When the Commission has published the draft text of a legislative proposal (around 70-80 per year), a proposal under co-decision must then be passed by the Parliament and Council of Ministers. There are three possible stages to the procedure, depending on the extent of disagreement between the Parliament and the Council on the text.
Initial consideration of the text is done for the Parliament through the relevant Parliamentary Committee (the 'first reading'), and for the Council through the appropriate working groups and COREPER.
The Parliament does not at this point vote on the proposal itself, but instead votes on a version of the text to be passed to the Council with or without amendments to the text as proposed by the Commission. The Council receives this opinion as the text to be voted on - they do not vote directly on the original Commission draft.
If the Council accepts the text as approved by the Parliament, and the other legislative requirements have been met, such as consultation of the EESC and the Committee of the Regions if required, the text may be adopted at this stage of the procedure. Council votes under co-decision are normally by QMV, but if there are amendments made by either the Parliament or Council with which the Commission does not agree, the Council must vote unanimously to accept those amendments.
About 30% of legislation is adopted at this stage.
If the Council does not accept the version approved by the Parliament, the Council must adopt a 'common position' on the text (again, usually by QMV), and pass this text back to the Parliament for a second reading.
At this stage, the 'second reading', the Parliament may reject, amend, approve, or take no action on the Council's 'common position' text. If the Parliament either approves the text or takes no action within 3 months, the Council may adopt the text as legislation.
If the Parliament rejects the common position by an absolute majority of its members (ie by more than half the number of seats in the Parliament), the proposal fails.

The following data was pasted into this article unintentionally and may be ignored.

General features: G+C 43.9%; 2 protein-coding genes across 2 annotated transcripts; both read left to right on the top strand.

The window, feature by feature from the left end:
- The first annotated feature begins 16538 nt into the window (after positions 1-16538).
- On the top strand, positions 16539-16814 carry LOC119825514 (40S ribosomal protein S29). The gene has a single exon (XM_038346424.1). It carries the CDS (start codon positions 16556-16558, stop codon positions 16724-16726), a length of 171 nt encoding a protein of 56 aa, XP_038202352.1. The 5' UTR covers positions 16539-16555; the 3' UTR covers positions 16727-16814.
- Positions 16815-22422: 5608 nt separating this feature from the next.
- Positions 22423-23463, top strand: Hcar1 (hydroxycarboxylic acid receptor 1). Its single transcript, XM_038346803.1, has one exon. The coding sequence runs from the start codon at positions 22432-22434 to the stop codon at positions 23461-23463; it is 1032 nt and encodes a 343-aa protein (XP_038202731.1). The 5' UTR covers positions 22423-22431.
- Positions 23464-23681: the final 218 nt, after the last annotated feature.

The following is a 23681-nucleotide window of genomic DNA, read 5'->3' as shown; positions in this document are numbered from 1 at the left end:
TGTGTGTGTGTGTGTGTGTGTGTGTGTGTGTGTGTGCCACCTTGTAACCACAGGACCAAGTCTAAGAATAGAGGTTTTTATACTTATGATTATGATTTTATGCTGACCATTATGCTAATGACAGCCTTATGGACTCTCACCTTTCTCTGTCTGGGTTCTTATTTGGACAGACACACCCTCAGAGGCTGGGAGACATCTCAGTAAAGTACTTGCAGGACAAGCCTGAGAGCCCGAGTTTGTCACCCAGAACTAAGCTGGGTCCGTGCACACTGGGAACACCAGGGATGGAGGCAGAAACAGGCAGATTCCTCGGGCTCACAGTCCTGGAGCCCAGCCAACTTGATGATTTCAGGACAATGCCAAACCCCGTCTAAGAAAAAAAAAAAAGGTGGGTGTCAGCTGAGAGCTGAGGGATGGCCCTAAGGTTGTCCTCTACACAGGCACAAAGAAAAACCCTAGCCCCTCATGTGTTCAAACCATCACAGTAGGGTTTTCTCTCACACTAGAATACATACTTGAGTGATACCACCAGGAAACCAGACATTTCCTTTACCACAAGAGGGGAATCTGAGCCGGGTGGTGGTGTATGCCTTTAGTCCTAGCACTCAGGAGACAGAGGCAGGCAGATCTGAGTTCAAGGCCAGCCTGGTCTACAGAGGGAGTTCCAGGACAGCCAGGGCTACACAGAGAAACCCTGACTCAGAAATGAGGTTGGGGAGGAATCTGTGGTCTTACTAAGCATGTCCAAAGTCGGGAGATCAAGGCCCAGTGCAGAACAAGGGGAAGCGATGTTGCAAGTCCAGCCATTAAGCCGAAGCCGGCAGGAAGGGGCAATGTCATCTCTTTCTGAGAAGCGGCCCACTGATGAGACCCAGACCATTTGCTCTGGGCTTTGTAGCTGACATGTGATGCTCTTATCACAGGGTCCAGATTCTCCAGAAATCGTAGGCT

If the Parliament decides, again by an absolute majority, to amend the common position text, the amended text goes back to the Council for a vote. If the Council accepts the text, the legislation is adopted.
A further 50% of legislation is adopted at this stage.
If the Council does not accept the amended text, the proposal moves to the third stage.
At the third stage, the proposal is passed to a Conciliation Committee consisting of representatives of the Council and Parliament - the former being usually senior members of COREPER, the latter being a mix of semi-permanent Conciliation Committee members and members of the relevant Parliament committees - to produce an acceptable joint text.
Since this is unwieldy, the Conciliation Committee is usually preceded by 'trialogue' meetings comprising fewer representatives, but of all three institutions. In about half of cases, the trialogue meetings produce an agreed joint text which the Conciliation Committee can accept - in the other half of cases, the CC itself agrees the joint text.
The agreed joint text must be back with the Parliament and Council for a final vote within six weeks. The Council votes by QMV, the Parliament by an 'ordinary majority' of votes cast. Rejection by either institution means the proposal fails.
When a legislative proposal fails at the conciliation stage, it is common for the Commission to redraft the proposal in a more acceptable form and present it again.